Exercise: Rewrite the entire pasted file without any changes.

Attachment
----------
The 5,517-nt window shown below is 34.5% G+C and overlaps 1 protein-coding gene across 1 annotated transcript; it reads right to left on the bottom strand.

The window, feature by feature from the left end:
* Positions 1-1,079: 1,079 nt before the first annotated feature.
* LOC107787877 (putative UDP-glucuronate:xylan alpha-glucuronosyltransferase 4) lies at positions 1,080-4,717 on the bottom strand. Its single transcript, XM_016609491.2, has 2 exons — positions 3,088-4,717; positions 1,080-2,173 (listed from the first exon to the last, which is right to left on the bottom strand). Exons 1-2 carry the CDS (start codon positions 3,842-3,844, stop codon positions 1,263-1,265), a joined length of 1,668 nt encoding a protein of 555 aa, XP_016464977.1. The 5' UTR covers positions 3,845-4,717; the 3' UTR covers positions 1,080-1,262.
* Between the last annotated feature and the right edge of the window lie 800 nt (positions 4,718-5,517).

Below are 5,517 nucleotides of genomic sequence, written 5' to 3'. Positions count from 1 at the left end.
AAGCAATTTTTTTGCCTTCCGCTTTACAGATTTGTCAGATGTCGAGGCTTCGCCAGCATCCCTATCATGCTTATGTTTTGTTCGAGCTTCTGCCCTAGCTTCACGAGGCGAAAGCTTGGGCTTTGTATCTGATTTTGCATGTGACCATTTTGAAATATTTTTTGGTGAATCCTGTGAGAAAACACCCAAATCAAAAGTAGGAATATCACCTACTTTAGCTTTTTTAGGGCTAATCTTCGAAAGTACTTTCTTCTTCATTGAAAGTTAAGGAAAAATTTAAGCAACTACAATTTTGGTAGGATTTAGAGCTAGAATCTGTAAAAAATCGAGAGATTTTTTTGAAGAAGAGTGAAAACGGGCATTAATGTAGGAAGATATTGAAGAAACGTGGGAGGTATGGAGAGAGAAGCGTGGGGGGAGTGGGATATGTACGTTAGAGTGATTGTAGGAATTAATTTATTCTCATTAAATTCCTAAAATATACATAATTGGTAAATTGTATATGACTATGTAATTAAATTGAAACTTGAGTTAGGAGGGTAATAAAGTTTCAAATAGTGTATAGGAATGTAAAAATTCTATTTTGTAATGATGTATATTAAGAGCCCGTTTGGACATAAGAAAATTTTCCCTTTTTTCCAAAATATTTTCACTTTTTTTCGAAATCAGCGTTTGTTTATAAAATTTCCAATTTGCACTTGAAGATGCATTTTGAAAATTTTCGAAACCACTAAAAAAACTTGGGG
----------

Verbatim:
The 5,517-nt window shown below is 34.5% G+C and overlaps 1 protein-coding gene across 1 annotated transcript; it reads right to left on the bottom strand.

The window, feature by feature from the left end:
* Positions 1-1,079: 1,079 nt before the first annotated feature.
* LOC107787877 (putative UDP-glucuronate:xylan alpha-glucuronosyltransferase 4) lies at positions 1,080-4,717 on the bottom strand. Its single transcript, XM_016609491.2, has 2 exons — positions 3,088-4,717; positions 1,080-2,173 (listed from the first exon to the last, which is right to left on the bottom strand). Exons 1-2 carry the CDS (start codon positions 3,842-3,844, stop codon positions 1,263-1,265), a joined length of 1,668 nt encoding a protein of 555 aa, XP_016464977.1. The 5' UTR covers positions 3,845-4,717; the 3' UTR covers positions 1,080-1,262.
* Between the last annotated feature and the right edge of the window lie 800 nt (positions 4,718-5,517).

Below are 5,517 nucleotides of genomic sequence, written 5' to 3'. Positions count from 1 at the left end.
AAGCAATTTTTTTGCCTTCCGCTTTACAGATTTGTCAGATGTCGAGGCTTCGCCAGCATCCCTATCATGCTTATGTTTTGTTCGAGCTTCTGCCCTAGCTTCACGAGGCGAAAGCTTGGGCTTTGTATCTGATTTTGCATGTGACCATTTTGAAATATTTTTTGGTGAATCCTGTGAGAAAACACCCAAATCAAAAGTAGGAATATCACCTACTTTAGCTTTTTTAGGGCTAATCTTCGAAAGTACTTTCTTCTTCATTGAAAGTTAAGGAAAAATTTAAGCAACTACAATTTTGGTAGGATTTAGAGCTAGAATCTGTAAAAAATCGAGAGATTTTTTTGAAGAAGAGTGAAAACGGGCATTAATGTAGGAAGATATTGAAGAAACGTGGGAGGTATGGAGAGAGAAGCGTGGGGGGAGTGGGATATGTACGTTAGAGTGATTGTAGGAATTAATTTATTCTCATTAAATTCCTAAAATATACATAATTGGTAAATTGTATATGACTATGTAATTAAATTGAAACTTGAGTTAGGAGGGTAATAAAGTTTCAAATAGTGTATAGGAATGTAAAAATTCTATTTTGTAATGATGTATATTAAGAGCCCGTTTGGACATAAGAAAATTTTCCCTTTTTTCCAAAATATTTTCACTTTTTTTCGAAATCAGCGTTTGTTTATAAAATTTCCAATTTGCACTTGAAGATGCATTTTGAAAATTTTCGAAACCACTAAAAAAACTTGGGG